Classic, the last few days. For three
days I couldn't log into Blogger
I even had my personal techno wizard Double T of Black Cats Manor on the case.
By the time he figured it out, the wi-fi a the wi-fi cafe was down. "Not our fault," the guy behind the counter assured me. "This Worldlink fault." That really makes me feel so much better about not meeting deadlines and leaving correspondence unanswered.
Then yesterday, there was a breakthrough. The Wi-fi was working, *and* Blogger was working. Victory!
A short-lived victory. I typed for one hour, then the power went out, and stayed that way till closing time. I packed up and went home, feeling very Blogged down.
Chariots of the Gods
Today I went down to Basantapur Square to see the fixin's for the upcoming Indra Jatra festival. The ancient chariots that will carry Kumari, the Living Goddess, as well as the kumaris of neighboring Patan and Bhaktapur, have been assembled near Kumari Ghar. They look like something from a fairy tale - a giant's jewelbox on wheels, their many-tiered pagoda roofs and intricate fittings made of carved teakwood and ornate brass.
Local people touch the chariots ("ratha") reverentially, then touch their own foreheads, as they strolled past on their way home at dusk.
The ferocious Kal Bhairav shrine (below) was glowing with butter lamps. Kal Bhairav ("black wrathful manifestation of Shiva") is the protector deity of Nepal. The shrine-keeping crone told me "two rupees" for a lamp, then a greasy-haired man came along and tried to charge five rupees. The old woman scolded him, which I found gratifying.
I climbed the giant plinths of a Durbar Square temple, steep steps like Mayan pyramids, and watched the people scurrying home with parcels of fresh vegetables and chicken carcasses.
In nearby Kot Square, part of the old royal palace, some hundreds of buffalo and goats will be ritually slaughtered as part of the Dasain festival in late September. This slaughter is considered critically important to maintain the safety and well-being of the kingdom (if you can still call it that). I guess the comparison with Mayan pyramids isn't too far off after all.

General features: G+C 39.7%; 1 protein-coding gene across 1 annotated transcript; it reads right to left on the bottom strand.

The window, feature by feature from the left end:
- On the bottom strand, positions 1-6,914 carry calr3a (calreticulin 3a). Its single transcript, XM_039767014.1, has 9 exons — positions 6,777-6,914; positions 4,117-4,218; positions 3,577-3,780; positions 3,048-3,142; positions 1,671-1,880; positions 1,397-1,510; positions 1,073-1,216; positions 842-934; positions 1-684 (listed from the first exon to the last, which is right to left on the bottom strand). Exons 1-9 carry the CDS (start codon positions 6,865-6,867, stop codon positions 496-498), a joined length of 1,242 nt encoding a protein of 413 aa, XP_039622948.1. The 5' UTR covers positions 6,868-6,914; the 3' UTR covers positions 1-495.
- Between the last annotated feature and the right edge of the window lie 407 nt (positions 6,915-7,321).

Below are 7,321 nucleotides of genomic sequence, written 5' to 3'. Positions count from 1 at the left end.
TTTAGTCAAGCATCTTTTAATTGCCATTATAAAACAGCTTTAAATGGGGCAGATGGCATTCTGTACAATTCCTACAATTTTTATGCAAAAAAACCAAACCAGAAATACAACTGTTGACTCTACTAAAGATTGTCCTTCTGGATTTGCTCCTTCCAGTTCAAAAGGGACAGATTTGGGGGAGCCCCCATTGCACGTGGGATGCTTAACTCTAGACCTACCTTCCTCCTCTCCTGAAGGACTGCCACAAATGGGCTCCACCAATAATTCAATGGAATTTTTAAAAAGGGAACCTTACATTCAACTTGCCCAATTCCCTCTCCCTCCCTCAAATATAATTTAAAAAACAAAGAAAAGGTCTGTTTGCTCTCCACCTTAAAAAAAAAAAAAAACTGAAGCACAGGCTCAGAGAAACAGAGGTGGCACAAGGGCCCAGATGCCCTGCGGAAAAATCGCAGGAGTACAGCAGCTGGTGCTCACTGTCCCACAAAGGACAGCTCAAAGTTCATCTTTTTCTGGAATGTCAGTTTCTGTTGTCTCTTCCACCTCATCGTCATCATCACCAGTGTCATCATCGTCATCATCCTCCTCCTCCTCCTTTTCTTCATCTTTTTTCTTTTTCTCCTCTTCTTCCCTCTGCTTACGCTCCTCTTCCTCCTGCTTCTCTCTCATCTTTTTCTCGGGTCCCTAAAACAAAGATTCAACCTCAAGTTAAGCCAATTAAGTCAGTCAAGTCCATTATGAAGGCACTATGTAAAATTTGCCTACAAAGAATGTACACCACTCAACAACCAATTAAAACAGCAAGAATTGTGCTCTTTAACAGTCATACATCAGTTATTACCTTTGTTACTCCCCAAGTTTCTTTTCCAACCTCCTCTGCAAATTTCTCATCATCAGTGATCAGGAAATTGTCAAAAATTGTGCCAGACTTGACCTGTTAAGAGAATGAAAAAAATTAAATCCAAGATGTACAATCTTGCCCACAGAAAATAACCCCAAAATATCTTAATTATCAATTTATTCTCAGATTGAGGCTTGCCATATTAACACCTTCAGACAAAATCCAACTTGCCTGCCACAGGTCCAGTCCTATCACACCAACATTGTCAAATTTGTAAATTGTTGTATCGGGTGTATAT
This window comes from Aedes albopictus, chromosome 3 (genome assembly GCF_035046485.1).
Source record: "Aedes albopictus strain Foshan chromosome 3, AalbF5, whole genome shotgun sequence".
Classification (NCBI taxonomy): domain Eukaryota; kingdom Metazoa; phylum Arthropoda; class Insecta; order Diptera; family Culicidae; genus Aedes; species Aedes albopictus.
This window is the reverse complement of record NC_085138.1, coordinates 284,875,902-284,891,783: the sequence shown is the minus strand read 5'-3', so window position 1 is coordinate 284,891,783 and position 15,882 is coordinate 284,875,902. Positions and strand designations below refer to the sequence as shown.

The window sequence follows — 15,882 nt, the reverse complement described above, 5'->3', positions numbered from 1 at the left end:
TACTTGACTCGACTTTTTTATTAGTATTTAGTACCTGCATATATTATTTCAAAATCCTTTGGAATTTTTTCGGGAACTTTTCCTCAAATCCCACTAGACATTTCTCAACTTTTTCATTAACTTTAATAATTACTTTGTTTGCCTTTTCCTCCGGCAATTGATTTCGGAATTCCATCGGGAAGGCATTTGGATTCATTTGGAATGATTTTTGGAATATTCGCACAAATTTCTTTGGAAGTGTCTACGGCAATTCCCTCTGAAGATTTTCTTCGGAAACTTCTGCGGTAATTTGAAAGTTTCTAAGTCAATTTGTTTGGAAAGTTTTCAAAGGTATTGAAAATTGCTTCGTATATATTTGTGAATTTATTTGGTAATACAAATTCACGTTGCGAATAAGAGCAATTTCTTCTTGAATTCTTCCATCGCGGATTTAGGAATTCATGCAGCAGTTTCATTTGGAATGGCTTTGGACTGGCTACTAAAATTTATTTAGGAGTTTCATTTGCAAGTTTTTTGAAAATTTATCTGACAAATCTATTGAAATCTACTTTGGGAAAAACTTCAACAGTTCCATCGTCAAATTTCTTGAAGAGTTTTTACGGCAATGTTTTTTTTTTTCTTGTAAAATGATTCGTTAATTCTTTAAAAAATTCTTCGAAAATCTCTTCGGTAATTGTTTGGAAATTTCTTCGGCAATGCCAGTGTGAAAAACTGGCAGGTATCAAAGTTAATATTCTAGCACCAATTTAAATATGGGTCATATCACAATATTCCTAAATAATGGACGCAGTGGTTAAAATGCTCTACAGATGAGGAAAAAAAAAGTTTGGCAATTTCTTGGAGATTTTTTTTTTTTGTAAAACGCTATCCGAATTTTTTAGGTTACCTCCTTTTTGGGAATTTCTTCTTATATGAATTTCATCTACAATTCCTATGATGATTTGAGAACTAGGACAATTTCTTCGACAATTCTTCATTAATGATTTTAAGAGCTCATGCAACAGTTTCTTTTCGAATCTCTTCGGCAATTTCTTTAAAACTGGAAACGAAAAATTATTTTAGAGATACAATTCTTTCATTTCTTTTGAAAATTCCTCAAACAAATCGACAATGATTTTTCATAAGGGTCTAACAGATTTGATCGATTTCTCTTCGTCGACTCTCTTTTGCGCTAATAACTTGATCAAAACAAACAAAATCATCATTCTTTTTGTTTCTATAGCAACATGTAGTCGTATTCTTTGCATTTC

Kite-flying season is upon us. In the fall, it's the tradition to fly diamond-shaped paper kites, probably because at that time the monsoon is finally over. There's even a six-day (three consecutive weekends) kite-flying competition at Nagarkot, called Changa Chait. Local companies sponsor rival kite-flying teams, like American corporate baseball.
The street stalls are full of wooden kite-string reels. The kite string is embedded with tiny bits of glass so the Fighting Kites can cut one another down. Talk about cutthroat competition! It always reminds me Charlie Brown and the evil kite-eating tree, except in this case it's evil, cannibalistic kite-eating kites.
Then it started to rain - lightly at first, till it was torrents. I took shelter inside the Buddhist courtyard temple of Seto Macchendranath, a god ironically associated with rainfall.
Giant palmetto bugs began crawling around the entry foyer to the temple. I just couldn't wait any longer and as the rain slacked a bit, I decided to head for home. The water, washing in huge lakes-full over semi-paved streets where minutes before people had been spitting, peeing and slicing up dead animals, was up to my ankles. I was glad I got my typhoid shot.
Kamat's Potpourri has reprinted one of the "role reversal" photos I took in Andhra Pradesh with Vijay Sekuru.
My friend Ranjit is an entrepreneur here from Canada. He is setting up a BPO call-centre in Kathmandu, called Linktree. He has experience from working with Mphasis in Pune and decided he liked Nepal enough to set up shop here.
Last Sunday, we went on a drive (Ranjit has a car, with air conditioning. To a budget traveler like myself, this is a real treat)to Chobar, just outside the city. We never did find the Chobar Village Resort we were looking for...but got some beautiful views around the valley anyway.
You can really see why they call it "The Emerald Valley" - especially during monsoon, it's a lush (if mushy and marshy) green and misty blue marvel of fertility. The photos don't even do justice to the squares of shocking-green verdant rice paddy, but I did my best.
This man was on his way home, near Naya Sadak (New Road) at KulaManch. He's a fowler, or chicken vendor. He had sold all his chickens so the wicker baskets were empty.
He was chatting with a friend who spoke some English, so I asked the friend, "how much for one chicken?" They discussed it briefly.
"Three hundred, four hundred rupees," the friend interpreted. (That's about five dollars.)
"Isn't he afraid of bird flu?" I asked.
"Some six months after, he was afraid," (I knew what he meant - six months ago. After, since, before and ago get confused a lot) "but now no more bird flu." I wondered how he could be so sure.
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